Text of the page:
You've got a lot of tightening going on through those front muscles they are being stretched, of course, but they're also being tightened because of that stretch position. Bring the neck back forward, that becomes a difficulty for them afterwards, it's going. It's always it becomes easy for them always to bring their head back but then trying to bring that one that little one bit movement forwards. You can see they're definitely struggling with the whole weight of their head.

An activity that shouldn't even I shouldn't even call it an activity, it's a normal movement that we're all able to do. People that work in this case like sparkies, electricians, where they are working on light fittings and continuously have their head tilted backward, that's going to be a position that's going to be, that's going to be a range of motion, that's going to be extremely difficult for them. Painters are another one. If they're again, ceiling painters, and they spend a lot of time looking up at the ceiling, they again will have that same issue with bringing the head back into neutral, from looking backwards to bringing it back up. Even that will be a difficulty in itself.

And the other one is desk workers similar to the chefs themselves with the exception they're not looking down, but they're straining their eyes or they're straining their heads in front of the computer. Even if the computer is most of the time to in some way, shape or form fitted to the desk and everything. So specifically ergonomically fitted for them, even then sitting at a computer for an extended period of time, no matter how greatly ergonomically you have fitted out, that's going to play strain on the neck.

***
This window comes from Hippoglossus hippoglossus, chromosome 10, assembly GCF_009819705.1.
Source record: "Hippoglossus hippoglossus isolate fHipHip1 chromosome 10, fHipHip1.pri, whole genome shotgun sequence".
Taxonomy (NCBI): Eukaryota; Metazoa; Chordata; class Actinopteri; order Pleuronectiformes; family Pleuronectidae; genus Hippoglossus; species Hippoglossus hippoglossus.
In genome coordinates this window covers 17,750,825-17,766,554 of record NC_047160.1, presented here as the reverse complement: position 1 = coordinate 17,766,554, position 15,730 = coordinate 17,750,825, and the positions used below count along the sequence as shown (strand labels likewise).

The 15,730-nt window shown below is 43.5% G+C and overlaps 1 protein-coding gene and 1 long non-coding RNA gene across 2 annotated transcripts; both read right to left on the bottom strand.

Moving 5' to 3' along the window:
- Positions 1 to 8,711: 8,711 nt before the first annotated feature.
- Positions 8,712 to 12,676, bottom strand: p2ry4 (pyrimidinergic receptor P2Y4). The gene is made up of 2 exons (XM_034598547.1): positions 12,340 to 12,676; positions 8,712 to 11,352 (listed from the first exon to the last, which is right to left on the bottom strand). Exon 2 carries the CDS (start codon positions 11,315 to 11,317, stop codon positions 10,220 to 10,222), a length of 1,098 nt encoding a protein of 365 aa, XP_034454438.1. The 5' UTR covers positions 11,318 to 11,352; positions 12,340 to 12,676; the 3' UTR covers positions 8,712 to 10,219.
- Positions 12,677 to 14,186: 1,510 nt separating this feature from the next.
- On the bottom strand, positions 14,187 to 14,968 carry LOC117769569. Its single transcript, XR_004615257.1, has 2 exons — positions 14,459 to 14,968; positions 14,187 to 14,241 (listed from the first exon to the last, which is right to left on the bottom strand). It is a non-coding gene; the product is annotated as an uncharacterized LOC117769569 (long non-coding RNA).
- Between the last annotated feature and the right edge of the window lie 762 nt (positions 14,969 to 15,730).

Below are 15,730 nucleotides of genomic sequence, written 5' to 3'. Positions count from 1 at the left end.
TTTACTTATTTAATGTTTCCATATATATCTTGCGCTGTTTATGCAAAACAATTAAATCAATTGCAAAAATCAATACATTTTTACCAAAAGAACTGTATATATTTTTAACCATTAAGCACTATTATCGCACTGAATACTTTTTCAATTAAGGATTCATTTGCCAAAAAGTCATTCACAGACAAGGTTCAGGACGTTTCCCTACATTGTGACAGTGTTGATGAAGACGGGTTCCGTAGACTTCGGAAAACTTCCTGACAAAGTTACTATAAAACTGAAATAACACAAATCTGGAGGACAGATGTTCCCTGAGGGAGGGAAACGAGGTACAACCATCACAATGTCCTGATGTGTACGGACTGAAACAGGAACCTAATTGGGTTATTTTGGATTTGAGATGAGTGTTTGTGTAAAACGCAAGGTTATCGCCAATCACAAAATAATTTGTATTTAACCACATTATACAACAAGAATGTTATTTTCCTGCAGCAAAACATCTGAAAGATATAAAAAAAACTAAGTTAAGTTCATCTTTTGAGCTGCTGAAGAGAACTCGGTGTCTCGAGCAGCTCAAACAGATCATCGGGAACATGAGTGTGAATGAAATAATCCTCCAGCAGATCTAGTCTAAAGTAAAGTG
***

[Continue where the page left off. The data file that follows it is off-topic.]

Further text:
Because as much as you can try and fit something to suit your height and your build, that doesn't mean your positioning itself isn't going to affect that. A lot of people have a tendency to when they're focusing on something, say bring their head closer to what they're looking at, to try and get, to try and see if they come closer, whether their focus will change or whether they'll see something better, in the sense that whether something will make more sense to them, when their physical focus is very close to it.

Again, that puts strain on the eyes because the eyes have to pretty much sort of narrow down hone in on something as well as the neck itself because again, you're trying to you're not bringing your whole body forward with it. When you're trying to do this most of the time. You're pretty much just bringing shifting your neck out forwards, shifting your head out forward. And having a look at whatever you're saying no again keeping your neck in the same position and putting placing all the strain on the traps as well like Shermain said. And then making it seem pretty much weak again, in this case, the similar position as a shift.

SHERMAIN [10:16]

So when we are using our eyes a lot our suboccipitals will be working very hard. Those are the muscles just under the skull and when those muscles under the skull are working hard, you would expect it to be quite tender to touch. That's why people always suggest oh, put a ball under your head or just right under your, under the skull itself, just to get into those areas to help release they eye tension.

It also has a referral pattern to where the orbit of the eyes are. So basically where the circle around your eyes are those muscles it has got a referral pattern that motivates them. When we are typing or in, regardless of where they're standing or sitting, there's quite a bit of research coming out saying that we tend to stop breathing as well. So if we stop breathing for a period of time, and that happens over and over again, we start having what we would say we just have a shoulder pain, but that's not quite as accurate.

What is happening is that or most likely to happen, is that the muscles that are the respiratory muscles such like your scalenes, you can google this scalenes as s c a l e n e s, scalenes would be working very hard. Just holding that position and your breath and the ligaments of the lung is just holding in that position for most of the time for the day that you're doing that or that if you have stress at work or stress that is related as a result of work that can happen.